The New York Economic Development Corporation (NYCEDC) announced the launch of several initiatives that will utilize blockchain technology applications in the city at the 4th annual blockchain technology summit, Consensus 2018, May 14-16.
In this regard, the president and CEO of NYCEDC, James Patchett, said that the Blockchain Center will operate as a physical space for industry and will aim to educate and connect entrepreneurs interested in blockchain technology, through tutoring, business support, and advice for new ventures in DLT.
As for the public competition for blockchain, called The BigApps Blockchain, Patchett explained that the goal is to develop applications, from the blockchain, that helps improve public sector services and processes. He added that he aspires to hold the competition at the end of 2018 and that on May 14 a bidding process has already been opened to choose the company that will be in charge of its organization.
Within the framework of Consensus 2018, Blockchain Week in New York City will showcase employment opportunities in the city through a first free job fair in the blockchain, open to the public, with the participation of companies such as IBM, Accenture, Deloitte, ConsenSys, Ripple, KPMG, and Ledger.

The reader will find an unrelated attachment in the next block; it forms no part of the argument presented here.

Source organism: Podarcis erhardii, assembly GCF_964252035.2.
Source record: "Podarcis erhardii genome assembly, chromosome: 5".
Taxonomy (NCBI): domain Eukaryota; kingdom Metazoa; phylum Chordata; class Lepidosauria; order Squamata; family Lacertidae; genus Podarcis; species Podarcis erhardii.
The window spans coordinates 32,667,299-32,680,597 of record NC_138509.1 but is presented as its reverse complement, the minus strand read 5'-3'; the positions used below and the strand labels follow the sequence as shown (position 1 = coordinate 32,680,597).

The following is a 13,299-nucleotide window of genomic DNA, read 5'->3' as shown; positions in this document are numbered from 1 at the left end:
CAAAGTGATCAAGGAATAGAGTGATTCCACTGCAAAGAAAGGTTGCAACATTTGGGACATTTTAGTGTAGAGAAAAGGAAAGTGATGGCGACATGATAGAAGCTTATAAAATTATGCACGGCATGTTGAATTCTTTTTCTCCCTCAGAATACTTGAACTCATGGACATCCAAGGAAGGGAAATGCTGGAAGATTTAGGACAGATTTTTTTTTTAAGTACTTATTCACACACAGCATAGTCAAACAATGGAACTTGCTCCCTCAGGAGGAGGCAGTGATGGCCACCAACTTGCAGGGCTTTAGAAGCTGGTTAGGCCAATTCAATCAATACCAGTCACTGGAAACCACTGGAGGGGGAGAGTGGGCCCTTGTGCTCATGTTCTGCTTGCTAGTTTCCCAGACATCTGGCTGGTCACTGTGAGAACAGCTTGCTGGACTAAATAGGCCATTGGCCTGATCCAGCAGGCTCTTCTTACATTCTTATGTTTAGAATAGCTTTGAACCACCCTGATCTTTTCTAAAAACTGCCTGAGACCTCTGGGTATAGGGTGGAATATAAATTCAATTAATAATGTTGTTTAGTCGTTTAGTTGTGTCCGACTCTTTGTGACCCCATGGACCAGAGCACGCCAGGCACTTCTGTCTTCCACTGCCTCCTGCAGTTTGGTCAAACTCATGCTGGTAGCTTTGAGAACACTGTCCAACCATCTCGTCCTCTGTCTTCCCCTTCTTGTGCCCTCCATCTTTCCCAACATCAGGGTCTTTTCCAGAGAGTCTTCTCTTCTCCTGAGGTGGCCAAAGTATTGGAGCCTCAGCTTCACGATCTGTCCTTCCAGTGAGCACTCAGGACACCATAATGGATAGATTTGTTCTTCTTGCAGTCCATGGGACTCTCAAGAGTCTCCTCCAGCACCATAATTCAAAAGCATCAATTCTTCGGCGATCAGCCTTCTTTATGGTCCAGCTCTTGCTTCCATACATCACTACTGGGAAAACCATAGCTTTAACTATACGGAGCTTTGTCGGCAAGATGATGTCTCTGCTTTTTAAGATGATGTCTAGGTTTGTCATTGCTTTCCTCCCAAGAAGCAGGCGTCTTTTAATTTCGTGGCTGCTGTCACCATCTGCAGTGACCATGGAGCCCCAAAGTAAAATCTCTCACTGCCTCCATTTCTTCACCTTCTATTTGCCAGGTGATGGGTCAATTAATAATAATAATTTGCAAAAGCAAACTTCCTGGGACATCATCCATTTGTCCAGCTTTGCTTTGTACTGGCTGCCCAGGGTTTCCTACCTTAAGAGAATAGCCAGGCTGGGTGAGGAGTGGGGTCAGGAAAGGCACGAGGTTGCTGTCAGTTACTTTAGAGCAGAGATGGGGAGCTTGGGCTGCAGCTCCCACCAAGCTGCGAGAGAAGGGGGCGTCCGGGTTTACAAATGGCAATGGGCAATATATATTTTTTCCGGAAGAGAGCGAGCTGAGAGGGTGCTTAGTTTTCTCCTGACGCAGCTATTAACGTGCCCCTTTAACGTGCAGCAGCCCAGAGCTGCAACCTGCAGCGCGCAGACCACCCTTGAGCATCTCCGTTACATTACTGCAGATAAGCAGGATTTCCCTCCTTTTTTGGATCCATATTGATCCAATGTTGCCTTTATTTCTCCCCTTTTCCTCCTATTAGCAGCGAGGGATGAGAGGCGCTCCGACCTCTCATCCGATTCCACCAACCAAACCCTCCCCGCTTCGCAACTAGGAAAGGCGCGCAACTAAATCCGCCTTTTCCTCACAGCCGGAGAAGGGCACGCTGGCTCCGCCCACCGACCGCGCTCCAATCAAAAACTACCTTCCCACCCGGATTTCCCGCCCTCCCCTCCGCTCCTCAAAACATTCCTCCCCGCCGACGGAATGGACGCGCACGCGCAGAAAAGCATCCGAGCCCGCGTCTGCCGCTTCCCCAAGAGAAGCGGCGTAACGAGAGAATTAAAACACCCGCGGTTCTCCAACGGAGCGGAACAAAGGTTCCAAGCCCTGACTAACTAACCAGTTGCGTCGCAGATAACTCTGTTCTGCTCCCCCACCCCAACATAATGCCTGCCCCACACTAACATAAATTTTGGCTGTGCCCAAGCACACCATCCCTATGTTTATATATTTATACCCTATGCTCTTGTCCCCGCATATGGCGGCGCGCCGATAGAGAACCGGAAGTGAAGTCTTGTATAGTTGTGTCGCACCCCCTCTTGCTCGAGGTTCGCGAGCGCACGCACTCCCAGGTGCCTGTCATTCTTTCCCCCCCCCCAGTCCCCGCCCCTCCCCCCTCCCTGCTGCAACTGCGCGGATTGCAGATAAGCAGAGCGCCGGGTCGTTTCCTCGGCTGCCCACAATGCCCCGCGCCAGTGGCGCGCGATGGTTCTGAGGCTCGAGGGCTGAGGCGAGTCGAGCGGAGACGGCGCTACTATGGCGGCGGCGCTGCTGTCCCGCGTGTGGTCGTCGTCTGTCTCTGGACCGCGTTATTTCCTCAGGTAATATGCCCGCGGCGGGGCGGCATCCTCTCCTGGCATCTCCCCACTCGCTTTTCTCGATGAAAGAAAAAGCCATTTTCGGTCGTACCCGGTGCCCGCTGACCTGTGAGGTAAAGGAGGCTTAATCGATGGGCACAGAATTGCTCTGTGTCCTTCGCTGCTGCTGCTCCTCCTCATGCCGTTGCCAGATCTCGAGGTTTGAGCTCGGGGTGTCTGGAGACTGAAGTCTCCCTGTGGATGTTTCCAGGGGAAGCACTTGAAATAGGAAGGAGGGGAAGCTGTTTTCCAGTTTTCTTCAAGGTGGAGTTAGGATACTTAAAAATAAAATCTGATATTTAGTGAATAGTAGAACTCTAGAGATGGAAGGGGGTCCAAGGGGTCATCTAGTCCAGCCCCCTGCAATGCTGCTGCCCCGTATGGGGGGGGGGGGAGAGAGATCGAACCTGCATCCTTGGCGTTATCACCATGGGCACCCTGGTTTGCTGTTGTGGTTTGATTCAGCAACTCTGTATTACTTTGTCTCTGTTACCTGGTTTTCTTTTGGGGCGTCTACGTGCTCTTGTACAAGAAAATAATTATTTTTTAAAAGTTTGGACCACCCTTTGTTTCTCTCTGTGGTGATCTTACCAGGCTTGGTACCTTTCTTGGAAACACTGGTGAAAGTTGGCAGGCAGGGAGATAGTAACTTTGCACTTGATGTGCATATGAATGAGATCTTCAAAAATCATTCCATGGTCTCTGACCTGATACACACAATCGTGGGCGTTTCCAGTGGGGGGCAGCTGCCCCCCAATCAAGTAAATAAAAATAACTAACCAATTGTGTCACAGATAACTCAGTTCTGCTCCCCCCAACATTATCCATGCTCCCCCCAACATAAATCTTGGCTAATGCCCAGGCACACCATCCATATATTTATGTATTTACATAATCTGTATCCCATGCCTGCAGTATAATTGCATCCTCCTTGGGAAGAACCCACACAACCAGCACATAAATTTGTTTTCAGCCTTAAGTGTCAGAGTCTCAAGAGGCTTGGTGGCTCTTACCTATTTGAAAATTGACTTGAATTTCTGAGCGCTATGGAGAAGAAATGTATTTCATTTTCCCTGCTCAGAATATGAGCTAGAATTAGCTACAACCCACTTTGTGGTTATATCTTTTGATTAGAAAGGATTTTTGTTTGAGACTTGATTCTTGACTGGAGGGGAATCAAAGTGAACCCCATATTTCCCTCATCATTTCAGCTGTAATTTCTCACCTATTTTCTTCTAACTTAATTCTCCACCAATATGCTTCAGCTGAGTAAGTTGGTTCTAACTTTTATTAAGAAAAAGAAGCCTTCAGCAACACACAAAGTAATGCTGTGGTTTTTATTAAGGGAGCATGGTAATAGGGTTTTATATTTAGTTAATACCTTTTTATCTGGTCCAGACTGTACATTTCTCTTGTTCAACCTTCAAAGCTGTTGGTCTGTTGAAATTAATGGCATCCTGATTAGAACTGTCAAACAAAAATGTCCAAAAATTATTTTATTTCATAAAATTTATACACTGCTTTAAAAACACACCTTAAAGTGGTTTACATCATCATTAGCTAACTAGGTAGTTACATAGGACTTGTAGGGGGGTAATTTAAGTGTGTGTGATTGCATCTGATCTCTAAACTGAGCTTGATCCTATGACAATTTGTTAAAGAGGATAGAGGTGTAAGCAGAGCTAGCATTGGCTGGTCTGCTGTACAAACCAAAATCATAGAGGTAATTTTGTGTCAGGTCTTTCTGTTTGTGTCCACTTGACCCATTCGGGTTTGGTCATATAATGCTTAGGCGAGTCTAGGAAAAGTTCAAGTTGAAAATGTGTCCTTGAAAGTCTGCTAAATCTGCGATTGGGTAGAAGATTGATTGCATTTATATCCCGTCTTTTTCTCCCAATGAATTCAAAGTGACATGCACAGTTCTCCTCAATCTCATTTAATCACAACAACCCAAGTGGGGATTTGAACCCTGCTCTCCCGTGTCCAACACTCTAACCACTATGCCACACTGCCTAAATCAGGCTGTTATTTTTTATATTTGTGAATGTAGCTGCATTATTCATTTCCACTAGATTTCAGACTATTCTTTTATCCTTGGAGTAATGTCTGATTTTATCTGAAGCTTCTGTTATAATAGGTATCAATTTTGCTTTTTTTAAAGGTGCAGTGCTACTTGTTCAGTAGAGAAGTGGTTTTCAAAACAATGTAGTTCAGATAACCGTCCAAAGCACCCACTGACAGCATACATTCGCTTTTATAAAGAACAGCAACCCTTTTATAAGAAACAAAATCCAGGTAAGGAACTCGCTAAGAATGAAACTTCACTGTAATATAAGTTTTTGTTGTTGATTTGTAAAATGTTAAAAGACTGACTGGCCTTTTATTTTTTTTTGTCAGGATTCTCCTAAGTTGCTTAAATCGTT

Blockchain technology boom in New York
All the initiatives announced by NYCEDC were supported by many of the participants in Consensus 2018, representing companies and organizations such as the Economic Development Commission, the New York State Assembly, the Technology Committee, OGroup, and Tech: NYC, among others.
They all agreed on the significance of the fact and the advantages that these projects will bring to New York City, making it a great focus of innovation and development for the emerging ecosystem of blockchain technology.
In this regard, new cases of use and applications of technology in large New York business sectors, such as finance, media, insurance, healthcare and real estate, are highlighted.
All this growth of the blockchain technology among New Yorkers may have been the cause of the recent introduction by state legislators of four bills that seek to include this technology within the legal framework, recognizing the possibilities its use brings.